Scottish Dancing is his passion in life which she cannot do because she has a back, or something. [We know what you mean!]
Yes, how X needs a break… I remember her as the Golden Girl with everything going right for her.
A good resolution for the winter will be to type for 20 minutes each day to make my fingers work right, but I may have left it too late and I shall never get out of the habit of using the wrong fingers when the correct ones bend the wrong way! But if I could make them a bit more pliant it would help.
I seem to be getting the rheumatics in my shoulders and arms and my hands look pretty peculiar and some fingers leave go of things at the wrong moment and although my toes are permanently numb and blue they don’t actually seem to be falling off.
A thorn in my side this year has been my temporary assistant. The present occupant works about quarter time at best. She is always ‘sick’, and never even apologetic or worried about it. Personally I think a good shaking would do a great deal to improve the situation, however it doesn’t feature as a motivator in any of the personnel manuals. .. We are unable to terminate her employment as she continues to bring certificates.
It is a bore and very ancient-making to be crawling everywhere like a decrepit crab instead of stepping out!
I’ve pretty much decided to give up on teaching for a career. I like teaching, but I’m not very good at the crowd-control side of the job.
I’ve been doing a month’s relieving 45 minutes drive away. It went OK I suppose but it was a bit hairy in parts – the last 4 weeks of a 15-week term is not an idea time to take over an undisciplined class! However. It’s a shame for the kids having 3 teachers in a year actually – especially as there’s not much else that’s stable at home for many of them around the school area.
This change of plan meant X had to get her au pair a little earlier than expected and a lady from Turkey arrived just a few weeks ago. She has just finished University and is now an Industrial Engineer. Her English is limited but, being a very clever lady, is improving every day. She hopes to stay here for a year whilst her fiance is doing his National Service.
X continues to be a complete mystery to me. Programmers really are on a different planet from the rest of us humans but, nevertheless, he is successful and enjoys what he does. No parent can ask more than that!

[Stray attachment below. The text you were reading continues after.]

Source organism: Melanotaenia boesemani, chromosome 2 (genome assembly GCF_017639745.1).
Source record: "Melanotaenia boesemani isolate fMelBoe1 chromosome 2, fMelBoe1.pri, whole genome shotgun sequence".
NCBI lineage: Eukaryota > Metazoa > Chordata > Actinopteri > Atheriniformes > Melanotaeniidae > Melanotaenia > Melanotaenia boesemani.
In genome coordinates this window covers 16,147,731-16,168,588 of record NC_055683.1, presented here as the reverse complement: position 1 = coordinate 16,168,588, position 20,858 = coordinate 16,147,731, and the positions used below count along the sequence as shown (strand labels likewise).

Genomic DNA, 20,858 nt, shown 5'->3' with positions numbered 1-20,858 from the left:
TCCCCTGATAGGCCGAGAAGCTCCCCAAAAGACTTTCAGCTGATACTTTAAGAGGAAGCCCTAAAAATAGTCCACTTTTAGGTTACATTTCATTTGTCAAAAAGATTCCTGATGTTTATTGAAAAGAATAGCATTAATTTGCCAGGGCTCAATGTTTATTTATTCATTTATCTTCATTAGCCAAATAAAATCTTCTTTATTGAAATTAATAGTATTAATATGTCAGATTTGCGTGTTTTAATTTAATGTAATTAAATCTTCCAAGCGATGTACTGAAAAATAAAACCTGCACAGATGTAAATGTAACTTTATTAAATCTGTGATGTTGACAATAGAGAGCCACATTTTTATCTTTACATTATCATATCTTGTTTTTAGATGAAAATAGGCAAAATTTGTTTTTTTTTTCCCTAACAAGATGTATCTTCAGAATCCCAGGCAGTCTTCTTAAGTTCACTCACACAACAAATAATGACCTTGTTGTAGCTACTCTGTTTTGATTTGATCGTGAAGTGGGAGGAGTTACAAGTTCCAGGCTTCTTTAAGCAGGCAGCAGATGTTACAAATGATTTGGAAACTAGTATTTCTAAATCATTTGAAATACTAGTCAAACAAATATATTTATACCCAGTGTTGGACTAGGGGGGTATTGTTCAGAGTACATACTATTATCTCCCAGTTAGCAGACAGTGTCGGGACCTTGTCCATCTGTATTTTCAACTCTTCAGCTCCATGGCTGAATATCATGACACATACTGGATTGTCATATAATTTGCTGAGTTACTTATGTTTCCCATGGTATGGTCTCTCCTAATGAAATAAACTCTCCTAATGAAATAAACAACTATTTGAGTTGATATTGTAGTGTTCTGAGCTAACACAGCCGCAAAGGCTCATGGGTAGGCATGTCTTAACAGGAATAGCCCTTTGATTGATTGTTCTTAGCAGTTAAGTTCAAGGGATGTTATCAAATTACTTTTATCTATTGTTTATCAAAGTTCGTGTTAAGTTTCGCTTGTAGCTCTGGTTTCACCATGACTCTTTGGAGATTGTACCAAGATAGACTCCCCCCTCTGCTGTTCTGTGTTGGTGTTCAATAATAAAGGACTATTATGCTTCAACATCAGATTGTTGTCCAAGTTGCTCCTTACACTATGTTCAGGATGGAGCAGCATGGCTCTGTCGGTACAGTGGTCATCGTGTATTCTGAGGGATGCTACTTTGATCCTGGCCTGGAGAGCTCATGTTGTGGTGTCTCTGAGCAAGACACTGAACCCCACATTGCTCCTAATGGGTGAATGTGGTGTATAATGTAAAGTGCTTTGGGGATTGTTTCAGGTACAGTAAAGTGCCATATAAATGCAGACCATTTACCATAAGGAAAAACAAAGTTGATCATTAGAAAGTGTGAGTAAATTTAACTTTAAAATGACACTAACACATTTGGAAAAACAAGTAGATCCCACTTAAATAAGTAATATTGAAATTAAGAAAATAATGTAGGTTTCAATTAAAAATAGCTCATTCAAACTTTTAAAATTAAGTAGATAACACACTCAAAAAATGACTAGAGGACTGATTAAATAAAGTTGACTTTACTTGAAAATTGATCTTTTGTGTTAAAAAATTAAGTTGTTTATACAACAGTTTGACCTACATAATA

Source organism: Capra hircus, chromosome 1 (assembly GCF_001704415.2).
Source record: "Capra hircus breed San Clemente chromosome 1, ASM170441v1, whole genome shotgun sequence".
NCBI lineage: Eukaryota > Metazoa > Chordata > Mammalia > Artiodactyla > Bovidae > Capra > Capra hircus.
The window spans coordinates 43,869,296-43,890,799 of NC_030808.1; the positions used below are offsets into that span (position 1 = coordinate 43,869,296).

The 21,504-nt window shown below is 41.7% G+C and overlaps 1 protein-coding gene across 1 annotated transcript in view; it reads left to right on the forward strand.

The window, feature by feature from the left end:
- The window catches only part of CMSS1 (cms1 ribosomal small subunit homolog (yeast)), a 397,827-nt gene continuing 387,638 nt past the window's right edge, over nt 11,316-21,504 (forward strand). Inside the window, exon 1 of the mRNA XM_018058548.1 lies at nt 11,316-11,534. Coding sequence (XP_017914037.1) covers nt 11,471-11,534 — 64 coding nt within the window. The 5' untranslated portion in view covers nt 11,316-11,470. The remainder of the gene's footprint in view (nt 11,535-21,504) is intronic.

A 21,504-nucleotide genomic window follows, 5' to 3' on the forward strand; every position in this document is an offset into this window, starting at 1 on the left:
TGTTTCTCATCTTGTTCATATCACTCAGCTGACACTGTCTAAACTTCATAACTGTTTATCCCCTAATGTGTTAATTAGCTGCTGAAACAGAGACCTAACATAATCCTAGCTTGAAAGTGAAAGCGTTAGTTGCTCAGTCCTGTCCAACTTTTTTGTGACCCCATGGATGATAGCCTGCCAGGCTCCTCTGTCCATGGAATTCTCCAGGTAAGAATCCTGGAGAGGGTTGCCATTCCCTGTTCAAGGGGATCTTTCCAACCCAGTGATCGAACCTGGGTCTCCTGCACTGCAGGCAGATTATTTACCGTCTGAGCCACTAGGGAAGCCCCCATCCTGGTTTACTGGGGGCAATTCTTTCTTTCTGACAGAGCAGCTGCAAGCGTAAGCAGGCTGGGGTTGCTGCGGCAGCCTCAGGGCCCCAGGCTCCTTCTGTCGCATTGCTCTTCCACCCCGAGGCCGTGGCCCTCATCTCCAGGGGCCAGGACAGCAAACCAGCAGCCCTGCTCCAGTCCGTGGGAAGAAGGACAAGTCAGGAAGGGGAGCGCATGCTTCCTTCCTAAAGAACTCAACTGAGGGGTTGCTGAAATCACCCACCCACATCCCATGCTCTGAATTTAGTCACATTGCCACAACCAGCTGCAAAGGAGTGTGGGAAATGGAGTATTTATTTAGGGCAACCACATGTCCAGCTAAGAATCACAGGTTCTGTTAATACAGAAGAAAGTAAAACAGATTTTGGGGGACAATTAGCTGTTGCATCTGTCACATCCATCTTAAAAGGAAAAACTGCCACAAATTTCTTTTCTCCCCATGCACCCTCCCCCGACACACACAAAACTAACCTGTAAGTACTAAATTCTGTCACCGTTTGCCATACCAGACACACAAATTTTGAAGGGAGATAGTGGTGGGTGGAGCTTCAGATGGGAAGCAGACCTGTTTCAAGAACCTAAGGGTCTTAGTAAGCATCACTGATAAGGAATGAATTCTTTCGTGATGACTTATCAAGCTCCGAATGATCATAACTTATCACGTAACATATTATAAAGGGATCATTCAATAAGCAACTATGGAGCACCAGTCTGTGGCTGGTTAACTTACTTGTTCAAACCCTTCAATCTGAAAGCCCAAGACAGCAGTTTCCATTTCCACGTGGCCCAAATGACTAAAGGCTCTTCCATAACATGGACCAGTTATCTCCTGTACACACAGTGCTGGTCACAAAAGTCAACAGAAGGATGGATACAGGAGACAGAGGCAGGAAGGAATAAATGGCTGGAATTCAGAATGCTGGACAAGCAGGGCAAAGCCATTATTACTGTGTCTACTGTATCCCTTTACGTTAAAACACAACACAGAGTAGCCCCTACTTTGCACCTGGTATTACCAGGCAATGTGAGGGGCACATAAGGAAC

I’m supposed to find which diseases the butterfly caterpillars (which we export as pupae to live butterfly displays in UK and USA) die of and prevent them…
I am in a bit of a quandary at work. My boss is not managing as coherently (I can’t think how else to phrase it) as he was. In fact, I think he has got steadily worse over the last two years. During the last couple of weeks he has behaved quite irrationally on occasion. As there is no one much to observe this who can advise him to take all of that leave which is owing to him, I think I may have to take a rather drastic step and go and talk to someone about it. I don’t want him to have a breakdown. I feel like a tattletale.
Your new regime sounds ‘challenging’ if very hard work and I hope it won’t wear you out, particularly with a bossy boss. How I loathe the type who send peremptory notes and I do hope I wasn’t like that in the days when I ran a department! To [our family], who are always right, it comes hard doesn’t it?
Employment here is very bad, except if one has specific qualifications and experience e.g. mining engineer, accountant and top-level managerial experience. I have an interview for a job next week. The job is assistant archivist. I don’t know why they are even interviewing me, but perhaps there weren’t many real archivists who applied.
I muddle along as best I can. It’s a real case of ‘do what you can where you are with what you’ve got’!
It seems that as usual my out-of-date fantasy about having very little work in August and doing things like going home early and tidying the desk drawers, is indeed a fantasy, as I have to write the Annual Report by the end of August, complete with graphs and appendices etc., write various bids, re-vamp part of our education service, and finalise a whole range of service advice leaflets and programmes.